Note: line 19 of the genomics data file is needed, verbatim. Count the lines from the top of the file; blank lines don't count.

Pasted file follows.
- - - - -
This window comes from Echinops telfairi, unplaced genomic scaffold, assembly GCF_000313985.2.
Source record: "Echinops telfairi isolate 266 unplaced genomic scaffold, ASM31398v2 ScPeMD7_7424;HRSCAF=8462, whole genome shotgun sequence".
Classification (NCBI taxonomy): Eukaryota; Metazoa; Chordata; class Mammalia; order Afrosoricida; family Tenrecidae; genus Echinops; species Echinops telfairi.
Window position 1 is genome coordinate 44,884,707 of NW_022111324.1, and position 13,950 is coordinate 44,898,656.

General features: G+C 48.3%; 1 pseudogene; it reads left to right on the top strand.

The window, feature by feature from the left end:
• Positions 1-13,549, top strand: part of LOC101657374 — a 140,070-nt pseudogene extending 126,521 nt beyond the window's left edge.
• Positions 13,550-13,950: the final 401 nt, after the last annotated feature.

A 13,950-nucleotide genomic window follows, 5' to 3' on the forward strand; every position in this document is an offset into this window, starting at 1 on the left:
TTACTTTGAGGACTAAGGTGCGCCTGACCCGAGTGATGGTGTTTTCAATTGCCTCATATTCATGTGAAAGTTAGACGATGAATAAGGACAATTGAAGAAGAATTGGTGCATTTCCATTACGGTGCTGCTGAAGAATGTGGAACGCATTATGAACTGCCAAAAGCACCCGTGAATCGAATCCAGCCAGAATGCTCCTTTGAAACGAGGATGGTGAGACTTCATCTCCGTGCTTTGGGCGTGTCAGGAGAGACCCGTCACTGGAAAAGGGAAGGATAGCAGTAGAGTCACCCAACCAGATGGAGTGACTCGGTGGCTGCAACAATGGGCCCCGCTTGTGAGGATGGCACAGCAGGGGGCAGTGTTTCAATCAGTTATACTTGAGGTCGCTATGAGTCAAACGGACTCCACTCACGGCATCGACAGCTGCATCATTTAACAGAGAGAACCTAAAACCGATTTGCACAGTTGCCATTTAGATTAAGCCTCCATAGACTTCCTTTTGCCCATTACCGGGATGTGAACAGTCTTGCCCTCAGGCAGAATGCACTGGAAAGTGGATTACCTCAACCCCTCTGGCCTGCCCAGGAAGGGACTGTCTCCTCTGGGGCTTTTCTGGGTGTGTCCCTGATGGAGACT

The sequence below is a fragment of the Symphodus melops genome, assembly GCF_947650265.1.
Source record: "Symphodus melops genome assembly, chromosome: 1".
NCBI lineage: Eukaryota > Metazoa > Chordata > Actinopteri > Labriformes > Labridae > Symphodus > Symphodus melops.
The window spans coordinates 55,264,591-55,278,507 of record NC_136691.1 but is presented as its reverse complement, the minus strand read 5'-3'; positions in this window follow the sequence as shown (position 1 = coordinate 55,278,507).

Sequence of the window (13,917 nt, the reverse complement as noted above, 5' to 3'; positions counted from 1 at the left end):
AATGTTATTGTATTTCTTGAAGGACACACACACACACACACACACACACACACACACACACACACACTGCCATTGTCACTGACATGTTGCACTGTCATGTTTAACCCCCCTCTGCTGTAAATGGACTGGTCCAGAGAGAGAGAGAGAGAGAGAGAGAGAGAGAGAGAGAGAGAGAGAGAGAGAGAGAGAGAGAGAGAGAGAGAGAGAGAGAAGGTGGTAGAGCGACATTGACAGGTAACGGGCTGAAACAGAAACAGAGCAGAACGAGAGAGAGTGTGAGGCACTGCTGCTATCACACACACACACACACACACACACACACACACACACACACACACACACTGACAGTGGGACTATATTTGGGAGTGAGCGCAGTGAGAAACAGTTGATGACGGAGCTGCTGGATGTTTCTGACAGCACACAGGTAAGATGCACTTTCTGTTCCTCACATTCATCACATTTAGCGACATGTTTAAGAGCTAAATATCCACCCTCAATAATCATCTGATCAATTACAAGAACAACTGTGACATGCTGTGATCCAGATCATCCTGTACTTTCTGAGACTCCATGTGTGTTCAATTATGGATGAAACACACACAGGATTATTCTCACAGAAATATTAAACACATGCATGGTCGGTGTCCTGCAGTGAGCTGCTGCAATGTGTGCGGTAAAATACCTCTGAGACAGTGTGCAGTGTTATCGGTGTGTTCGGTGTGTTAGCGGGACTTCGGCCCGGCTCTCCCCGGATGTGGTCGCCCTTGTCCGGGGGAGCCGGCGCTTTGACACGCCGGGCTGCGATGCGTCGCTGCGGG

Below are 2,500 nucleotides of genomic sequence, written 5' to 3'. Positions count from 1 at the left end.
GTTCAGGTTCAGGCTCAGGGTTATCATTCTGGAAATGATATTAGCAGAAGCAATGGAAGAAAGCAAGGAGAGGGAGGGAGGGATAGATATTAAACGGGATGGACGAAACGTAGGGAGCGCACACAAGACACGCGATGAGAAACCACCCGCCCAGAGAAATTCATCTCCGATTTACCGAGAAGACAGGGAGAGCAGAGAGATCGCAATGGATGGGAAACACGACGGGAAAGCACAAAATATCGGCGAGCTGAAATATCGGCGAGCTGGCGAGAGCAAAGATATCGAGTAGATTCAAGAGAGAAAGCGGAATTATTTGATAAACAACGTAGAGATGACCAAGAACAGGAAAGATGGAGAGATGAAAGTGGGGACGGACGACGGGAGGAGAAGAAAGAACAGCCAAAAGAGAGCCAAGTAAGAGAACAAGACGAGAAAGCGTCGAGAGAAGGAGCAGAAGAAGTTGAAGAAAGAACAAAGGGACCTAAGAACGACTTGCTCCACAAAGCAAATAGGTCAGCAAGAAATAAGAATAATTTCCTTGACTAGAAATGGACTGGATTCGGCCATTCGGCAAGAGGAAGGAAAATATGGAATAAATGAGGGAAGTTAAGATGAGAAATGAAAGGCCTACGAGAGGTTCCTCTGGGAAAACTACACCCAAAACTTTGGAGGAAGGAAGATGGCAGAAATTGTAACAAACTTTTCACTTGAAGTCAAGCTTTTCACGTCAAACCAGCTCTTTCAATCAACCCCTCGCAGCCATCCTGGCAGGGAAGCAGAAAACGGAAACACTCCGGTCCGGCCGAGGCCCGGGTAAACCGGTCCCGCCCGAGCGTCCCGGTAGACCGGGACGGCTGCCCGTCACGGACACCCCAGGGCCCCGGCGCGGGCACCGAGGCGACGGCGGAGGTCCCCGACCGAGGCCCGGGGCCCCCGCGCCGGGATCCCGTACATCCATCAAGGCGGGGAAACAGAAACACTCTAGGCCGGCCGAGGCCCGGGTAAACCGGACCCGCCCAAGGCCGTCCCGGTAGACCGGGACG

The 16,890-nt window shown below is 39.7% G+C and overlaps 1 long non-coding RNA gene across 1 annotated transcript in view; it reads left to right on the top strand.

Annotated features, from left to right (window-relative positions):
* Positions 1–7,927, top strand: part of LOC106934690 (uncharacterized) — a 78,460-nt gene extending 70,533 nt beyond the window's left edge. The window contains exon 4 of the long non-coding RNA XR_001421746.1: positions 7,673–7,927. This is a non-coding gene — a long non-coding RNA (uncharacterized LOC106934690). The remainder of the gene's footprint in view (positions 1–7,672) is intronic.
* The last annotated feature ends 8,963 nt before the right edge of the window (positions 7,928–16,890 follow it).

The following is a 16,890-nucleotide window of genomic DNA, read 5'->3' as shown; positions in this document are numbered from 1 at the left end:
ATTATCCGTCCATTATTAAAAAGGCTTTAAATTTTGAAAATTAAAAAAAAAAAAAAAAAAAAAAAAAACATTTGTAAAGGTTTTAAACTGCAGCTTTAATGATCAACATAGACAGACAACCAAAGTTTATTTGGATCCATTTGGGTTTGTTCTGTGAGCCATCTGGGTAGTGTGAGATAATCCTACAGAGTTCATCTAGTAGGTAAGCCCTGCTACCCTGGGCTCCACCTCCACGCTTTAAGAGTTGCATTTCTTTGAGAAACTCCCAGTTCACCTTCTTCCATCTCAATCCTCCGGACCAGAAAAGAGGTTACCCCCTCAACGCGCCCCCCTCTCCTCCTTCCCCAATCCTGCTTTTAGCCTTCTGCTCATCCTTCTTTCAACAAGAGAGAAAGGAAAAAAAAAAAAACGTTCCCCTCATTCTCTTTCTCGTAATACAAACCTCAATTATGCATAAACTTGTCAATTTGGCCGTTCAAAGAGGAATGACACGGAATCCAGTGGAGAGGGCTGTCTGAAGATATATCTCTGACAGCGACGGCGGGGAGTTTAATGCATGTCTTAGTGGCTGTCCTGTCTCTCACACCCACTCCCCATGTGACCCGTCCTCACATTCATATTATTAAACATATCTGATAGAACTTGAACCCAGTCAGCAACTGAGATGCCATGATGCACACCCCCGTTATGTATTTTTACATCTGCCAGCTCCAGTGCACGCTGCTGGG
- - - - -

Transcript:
The 16,890-nt window shown below is 39.7% G+C and overlaps 1 long non-coding RNA gene across 1 annotated transcript in view; it reads left to right on the top strand.